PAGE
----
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Council adopts 2020/2021 budget

Council will spend $2.95 million on roads around the shire.

Mount Alexander Shire Council has adopted a $45.9 million budget for the year ahead, outlining the resources required to deliver more than 100 council services, along with a small number of new initiatives and $11.74 million in capital works.

Wednesday 19 August 2020

Mount Alexander Shire Council has adopted a $45.9 million budget for the year ahead, outlining the resources required to deliver more than 100 council services, along with a small number of new initiatives and $11.74 million in capital works.

Council has included a range of projects in the budget to support the community to respond to the impacts of the coronavirus (COVID-19) pandemic.

“The pandemic has had an enormous impact on our community and we’ve included some initiatives to assist the recovery process,” said Christine Henderson, Mayor of Mount Alexander Shire.

“We have increased our investment in tourism marketing and promotion so our shire continues to be a destination on people’s minds when they are once again able to travel.

“We are also excited about the online ‘Get Lost’ initiative that will help to promote our creative and artistic sector to the world,” said Cr Henderson.

Council will implement a Social and Economic Recovery Plan and has adopted a COVID-19 Financial Hardship Policy to support ratepayers and businesses impacted by the pandemic.

Mayor Henderson said Council had made allowance in the budget for reduced income and additional expenditure as a result of COVID-19.

“It’s hard to know the precise financial impact of the pandemic on our bottom line, but we expect it to be around $1 million. It’s important now that we do what we can to support our community and businesses recover from this difficult time,” said Cr Henderson.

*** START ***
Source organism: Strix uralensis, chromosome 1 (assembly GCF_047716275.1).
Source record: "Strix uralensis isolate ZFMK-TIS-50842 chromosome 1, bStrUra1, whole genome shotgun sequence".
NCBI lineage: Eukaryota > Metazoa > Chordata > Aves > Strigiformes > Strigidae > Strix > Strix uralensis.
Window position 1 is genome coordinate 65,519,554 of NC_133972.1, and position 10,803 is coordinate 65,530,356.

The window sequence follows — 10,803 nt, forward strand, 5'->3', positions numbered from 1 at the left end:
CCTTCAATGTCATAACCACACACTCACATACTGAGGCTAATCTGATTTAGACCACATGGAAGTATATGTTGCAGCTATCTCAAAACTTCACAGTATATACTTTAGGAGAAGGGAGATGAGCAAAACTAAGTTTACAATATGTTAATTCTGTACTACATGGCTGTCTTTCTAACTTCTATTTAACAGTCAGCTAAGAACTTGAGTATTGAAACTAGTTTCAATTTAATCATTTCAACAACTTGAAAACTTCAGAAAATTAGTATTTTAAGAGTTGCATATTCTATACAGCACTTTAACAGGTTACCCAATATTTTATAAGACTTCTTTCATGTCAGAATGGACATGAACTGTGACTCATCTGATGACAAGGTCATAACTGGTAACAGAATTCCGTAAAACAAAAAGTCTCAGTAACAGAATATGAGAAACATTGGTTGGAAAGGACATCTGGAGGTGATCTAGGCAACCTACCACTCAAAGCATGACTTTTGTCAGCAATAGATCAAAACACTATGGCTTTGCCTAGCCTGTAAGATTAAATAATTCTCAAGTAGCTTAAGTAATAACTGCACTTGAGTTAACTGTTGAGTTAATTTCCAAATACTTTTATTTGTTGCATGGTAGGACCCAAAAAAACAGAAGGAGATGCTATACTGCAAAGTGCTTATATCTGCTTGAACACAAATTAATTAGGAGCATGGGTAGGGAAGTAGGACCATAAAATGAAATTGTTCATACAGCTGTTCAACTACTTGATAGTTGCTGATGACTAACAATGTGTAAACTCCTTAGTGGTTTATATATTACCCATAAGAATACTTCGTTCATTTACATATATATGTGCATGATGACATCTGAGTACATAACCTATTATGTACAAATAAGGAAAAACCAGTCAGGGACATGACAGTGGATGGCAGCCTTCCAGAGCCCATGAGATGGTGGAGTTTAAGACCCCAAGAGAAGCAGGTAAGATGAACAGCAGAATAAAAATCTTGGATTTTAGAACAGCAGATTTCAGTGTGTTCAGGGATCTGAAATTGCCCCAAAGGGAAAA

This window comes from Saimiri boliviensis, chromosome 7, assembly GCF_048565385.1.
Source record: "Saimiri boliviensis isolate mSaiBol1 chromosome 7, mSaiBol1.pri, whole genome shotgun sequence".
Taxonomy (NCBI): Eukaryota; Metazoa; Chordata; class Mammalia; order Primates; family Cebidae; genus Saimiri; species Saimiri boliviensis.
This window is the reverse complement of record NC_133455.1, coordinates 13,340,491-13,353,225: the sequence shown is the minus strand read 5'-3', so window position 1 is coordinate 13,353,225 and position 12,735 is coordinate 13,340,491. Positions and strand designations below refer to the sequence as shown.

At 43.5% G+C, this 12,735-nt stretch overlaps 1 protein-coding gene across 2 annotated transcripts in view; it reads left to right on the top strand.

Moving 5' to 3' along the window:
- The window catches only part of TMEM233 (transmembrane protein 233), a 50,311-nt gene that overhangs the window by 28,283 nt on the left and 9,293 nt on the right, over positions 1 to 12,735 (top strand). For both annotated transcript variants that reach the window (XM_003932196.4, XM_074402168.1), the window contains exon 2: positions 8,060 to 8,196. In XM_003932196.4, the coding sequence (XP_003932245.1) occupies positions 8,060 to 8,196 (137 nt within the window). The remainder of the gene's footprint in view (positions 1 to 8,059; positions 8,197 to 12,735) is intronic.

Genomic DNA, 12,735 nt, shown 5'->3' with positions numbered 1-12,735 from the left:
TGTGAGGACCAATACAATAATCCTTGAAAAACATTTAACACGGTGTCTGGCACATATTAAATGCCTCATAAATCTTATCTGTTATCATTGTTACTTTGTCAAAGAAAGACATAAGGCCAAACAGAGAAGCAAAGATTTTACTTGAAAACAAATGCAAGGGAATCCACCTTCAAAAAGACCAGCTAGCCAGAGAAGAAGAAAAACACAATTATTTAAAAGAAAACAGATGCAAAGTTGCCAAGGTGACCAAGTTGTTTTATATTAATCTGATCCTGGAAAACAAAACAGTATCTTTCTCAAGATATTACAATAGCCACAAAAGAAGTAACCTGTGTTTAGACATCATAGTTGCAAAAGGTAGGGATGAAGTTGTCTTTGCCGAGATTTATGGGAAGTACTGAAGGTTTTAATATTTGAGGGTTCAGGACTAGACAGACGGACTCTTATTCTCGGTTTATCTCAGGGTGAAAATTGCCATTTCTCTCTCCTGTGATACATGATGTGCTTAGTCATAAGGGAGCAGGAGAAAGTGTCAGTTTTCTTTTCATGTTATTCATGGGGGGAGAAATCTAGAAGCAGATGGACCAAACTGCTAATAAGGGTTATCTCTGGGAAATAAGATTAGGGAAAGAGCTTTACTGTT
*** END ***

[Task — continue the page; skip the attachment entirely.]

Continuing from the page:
Following community feedback on the proposed budget, Council committed an additional $10,000 towards weed management.

The budget includes an increase to the average rates income of 2 percent under the Victorian Government’s Fair Go Rates System. Kerbside bin collection charges will increase by an average of 3 percent per property, which is approximately a $13 increase for small bins and $19 increase for larger bins.

“The rise in the cost of waste management, global recycling challenges and the expense of landfill cell rehabilitation means it is difficult to keep costs down for rubbish and recycling. Costs are also impacted by policy changes including an increase in the compulsory state government landfill levy,” said Mayor Henderson.

“Unfortunately there is no easy or cheap solution to this,” she said.

The budget includes a $3.4 million deficit, which is primarily due to an early receipt of $2.75 million in grant funding in May 2020. Had the payment been made in this financial year the deficit would have been around $650,000, which is what Council has allocated on programs to respond to the impact of COVID-19. Council will fund the deficit through existing cash reserves.

“Councillors thought long and hard about the financial impacts of the budget. As it stands the budget will allow us to continue to deliver our existing services at current levels,” said Mayor Henderson.

“It also means we do not have to cut services and can ensure the long-term sustainability of our organisation,” she said.